6. The method of claim 5, wherein the light generated by the second source of light comprises a wavelength which substantially overlaps an absorption maximum of the photoinitiator and further wherein the intensity of the light generated by the second source of light or the length of time of exposure to the light generated by the second source of light or both are selected to minimize further curing by the light from the second source of light.

7. The method of claim 1, wherein the predetermined calibration data comprises a set of predetermined absorbance values and associated predetermined degree of cure values, the predetermined degree of cure values generated using solvent extraction.

8. The method of claim 1, wherein the predetermined calibration data is fit to an equation and the degree of cure is calculated using the measured absorbance and the equation.

9. The method of claim 1, further comprising repeating step (b) one or more times to further cure the cured film until a predetermined target degree of cure is achieved.

10. The method of claim 1, wherein the direct-to-object printing system comprises:

an array of printheads, the array comprising one printhead configured to eject the ink composition and one or more additional printheads configured to eject one or more additional ink compositions;
a support member positioned parallel to the array of printheads;
an object holder configured to hold the object such that the surface of the object faces towards the array of printheads, the object holder moveably mounted to the support member;
the first source of light;
the second source of light;
an actuator operatively connected to the object holder to move the object holder relative to the array of printheads, the first source of light, and second source of light; and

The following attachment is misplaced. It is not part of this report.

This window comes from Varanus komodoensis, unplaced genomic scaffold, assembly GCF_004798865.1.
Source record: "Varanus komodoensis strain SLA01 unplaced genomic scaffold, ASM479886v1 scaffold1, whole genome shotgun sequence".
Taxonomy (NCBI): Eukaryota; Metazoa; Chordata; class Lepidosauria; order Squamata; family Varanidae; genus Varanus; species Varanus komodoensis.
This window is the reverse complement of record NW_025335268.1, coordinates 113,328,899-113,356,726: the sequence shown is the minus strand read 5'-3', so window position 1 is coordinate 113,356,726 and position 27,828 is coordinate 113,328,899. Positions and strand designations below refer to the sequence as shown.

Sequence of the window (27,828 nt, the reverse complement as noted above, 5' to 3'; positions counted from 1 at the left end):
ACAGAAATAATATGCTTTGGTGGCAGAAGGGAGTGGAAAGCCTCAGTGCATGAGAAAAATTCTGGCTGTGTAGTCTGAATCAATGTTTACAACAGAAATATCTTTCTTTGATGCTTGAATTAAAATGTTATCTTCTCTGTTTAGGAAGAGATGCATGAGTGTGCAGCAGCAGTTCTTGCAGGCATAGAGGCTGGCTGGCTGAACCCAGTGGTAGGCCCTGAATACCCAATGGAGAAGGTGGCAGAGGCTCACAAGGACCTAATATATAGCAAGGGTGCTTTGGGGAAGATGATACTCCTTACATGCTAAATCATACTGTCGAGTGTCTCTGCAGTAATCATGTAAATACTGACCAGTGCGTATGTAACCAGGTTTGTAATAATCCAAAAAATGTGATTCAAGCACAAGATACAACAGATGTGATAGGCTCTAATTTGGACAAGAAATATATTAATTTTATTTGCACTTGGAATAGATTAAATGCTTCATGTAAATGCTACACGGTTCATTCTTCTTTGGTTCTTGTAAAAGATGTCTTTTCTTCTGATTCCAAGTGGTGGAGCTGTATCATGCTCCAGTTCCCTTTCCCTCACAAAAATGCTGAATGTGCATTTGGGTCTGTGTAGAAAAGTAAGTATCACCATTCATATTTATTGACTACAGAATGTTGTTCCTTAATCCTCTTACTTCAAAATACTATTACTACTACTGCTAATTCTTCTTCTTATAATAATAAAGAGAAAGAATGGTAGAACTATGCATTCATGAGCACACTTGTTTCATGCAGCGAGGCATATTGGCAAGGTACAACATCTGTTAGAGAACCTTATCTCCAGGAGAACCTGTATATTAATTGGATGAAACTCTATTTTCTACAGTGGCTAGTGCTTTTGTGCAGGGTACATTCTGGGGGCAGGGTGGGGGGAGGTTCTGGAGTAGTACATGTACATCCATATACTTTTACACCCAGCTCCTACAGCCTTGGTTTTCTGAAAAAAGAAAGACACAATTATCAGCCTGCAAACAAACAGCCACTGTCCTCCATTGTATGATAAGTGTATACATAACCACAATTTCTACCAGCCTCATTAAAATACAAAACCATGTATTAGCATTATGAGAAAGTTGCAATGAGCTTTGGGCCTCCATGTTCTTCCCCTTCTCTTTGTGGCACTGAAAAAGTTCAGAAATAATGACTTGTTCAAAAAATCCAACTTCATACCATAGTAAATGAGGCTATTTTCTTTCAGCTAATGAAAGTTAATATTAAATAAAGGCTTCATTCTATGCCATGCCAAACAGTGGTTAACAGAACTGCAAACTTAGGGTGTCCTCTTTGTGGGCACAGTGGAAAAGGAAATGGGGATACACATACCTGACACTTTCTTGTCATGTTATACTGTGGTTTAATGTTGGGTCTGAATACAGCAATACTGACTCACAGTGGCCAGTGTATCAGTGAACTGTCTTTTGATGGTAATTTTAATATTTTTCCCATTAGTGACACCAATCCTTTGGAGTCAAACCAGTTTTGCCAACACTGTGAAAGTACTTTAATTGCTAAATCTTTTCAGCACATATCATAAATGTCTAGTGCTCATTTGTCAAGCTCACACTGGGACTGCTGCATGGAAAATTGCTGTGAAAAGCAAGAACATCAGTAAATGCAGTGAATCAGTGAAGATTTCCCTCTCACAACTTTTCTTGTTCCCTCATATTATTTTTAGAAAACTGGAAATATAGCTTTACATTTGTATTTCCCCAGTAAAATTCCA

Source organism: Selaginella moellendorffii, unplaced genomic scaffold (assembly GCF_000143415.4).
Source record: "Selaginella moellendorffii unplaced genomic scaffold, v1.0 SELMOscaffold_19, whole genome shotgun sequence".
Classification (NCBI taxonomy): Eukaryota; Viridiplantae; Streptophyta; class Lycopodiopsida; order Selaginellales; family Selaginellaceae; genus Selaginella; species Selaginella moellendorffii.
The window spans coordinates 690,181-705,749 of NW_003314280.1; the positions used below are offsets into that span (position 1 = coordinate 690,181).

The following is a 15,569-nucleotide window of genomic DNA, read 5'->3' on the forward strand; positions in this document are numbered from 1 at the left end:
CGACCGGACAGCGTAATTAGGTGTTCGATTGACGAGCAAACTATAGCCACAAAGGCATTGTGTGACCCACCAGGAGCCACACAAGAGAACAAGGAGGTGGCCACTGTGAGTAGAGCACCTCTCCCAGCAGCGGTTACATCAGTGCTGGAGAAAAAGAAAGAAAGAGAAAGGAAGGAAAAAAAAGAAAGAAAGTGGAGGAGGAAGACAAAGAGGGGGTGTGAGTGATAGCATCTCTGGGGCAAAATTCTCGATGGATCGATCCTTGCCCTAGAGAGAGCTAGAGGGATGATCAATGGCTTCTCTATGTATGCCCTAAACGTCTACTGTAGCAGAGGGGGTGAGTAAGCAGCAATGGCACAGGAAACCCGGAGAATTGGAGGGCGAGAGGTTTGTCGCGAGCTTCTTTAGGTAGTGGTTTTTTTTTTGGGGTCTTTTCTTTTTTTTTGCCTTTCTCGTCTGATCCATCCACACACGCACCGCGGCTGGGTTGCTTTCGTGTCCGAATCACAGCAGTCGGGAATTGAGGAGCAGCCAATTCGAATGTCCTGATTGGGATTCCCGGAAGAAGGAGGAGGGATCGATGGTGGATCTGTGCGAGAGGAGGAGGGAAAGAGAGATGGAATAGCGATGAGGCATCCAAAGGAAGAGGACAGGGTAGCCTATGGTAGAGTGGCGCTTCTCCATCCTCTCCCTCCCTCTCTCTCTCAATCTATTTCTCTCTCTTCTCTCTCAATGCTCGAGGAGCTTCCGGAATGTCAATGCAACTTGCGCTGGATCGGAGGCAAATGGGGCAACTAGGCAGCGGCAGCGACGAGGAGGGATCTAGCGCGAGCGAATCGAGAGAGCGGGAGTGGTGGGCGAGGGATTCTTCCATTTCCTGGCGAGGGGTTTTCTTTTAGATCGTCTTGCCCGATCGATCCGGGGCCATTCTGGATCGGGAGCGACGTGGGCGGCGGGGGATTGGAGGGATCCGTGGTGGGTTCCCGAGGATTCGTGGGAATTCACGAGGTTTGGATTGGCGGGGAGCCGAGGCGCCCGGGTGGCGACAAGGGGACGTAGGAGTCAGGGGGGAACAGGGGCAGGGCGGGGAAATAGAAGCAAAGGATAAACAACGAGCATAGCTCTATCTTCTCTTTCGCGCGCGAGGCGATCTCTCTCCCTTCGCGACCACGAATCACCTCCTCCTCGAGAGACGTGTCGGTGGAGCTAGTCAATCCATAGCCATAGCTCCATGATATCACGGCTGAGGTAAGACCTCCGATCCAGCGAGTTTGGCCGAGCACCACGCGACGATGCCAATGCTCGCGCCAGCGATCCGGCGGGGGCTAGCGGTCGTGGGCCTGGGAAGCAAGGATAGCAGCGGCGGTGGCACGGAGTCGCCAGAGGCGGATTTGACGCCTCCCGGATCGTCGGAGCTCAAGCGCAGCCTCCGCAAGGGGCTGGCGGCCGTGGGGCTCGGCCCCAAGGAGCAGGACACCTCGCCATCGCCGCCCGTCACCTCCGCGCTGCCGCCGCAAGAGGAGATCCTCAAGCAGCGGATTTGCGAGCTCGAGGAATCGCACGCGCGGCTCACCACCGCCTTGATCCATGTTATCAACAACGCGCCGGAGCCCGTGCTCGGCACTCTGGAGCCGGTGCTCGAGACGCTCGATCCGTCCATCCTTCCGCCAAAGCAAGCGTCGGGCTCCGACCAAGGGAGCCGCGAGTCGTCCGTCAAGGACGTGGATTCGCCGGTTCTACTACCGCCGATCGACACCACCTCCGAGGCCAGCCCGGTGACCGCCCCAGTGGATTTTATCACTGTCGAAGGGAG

a controller operatively connected to the array of printheads, the actuator, the first source of light, and the second source of light, the controller configured to operate the array of printheads, the actuator, the first source of light, and the second source of light.

11. The method of claim 10, wherein the second light source is part of a spectrophotometer operatively connected to the controller.

12. The method of claim 10, wherein the first source of light is a light-emitting diode and the second source of light is a lamp.

13. The method of claim 10, wherein the controller comprises a processor and a non-transitory computer-readable medium comprising instructions that, when executed by the processor, cause the controller to calculate the degree of cure using the measured absorbance and an equation fit to the predetermined calibration data.

14. The method of claim 13, wherein the instructions, when executed by the processor, further cause the controller to compare the calculated degree of cure to a predetermined target degree of cure and to carry out step (b) an additional time if the calculated degree of cure is outside a predetermined threshold value.

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Patent History

Patent number: 10385144
Type: Grant
Filed: Jul 28, 2017
Date of Patent: Aug 20, 2019
Patent Publication Number: 20190031791
Assignee: Xerox Corporation (Norwalk, CT)
Inventors: Mandakini Kanungo (Penfield, NY), Jack T. LeStrange (Macedon, NY), Peter Knausdorf (Henrietta, NY), Xin Yang (Webster, NY), Anthony S. Condello (Webster, NY)
Primary Examiner: Kristal Feggins
Application Number: 15/662,573

Classifications

International Classification: B41J 11/00 (20060101); C08F 2/50 (20060101); G03F 7/031 (20060101); C09D 11/101 (20140101); B41M 7/00 (20060101); C09D 11/322 (20140101);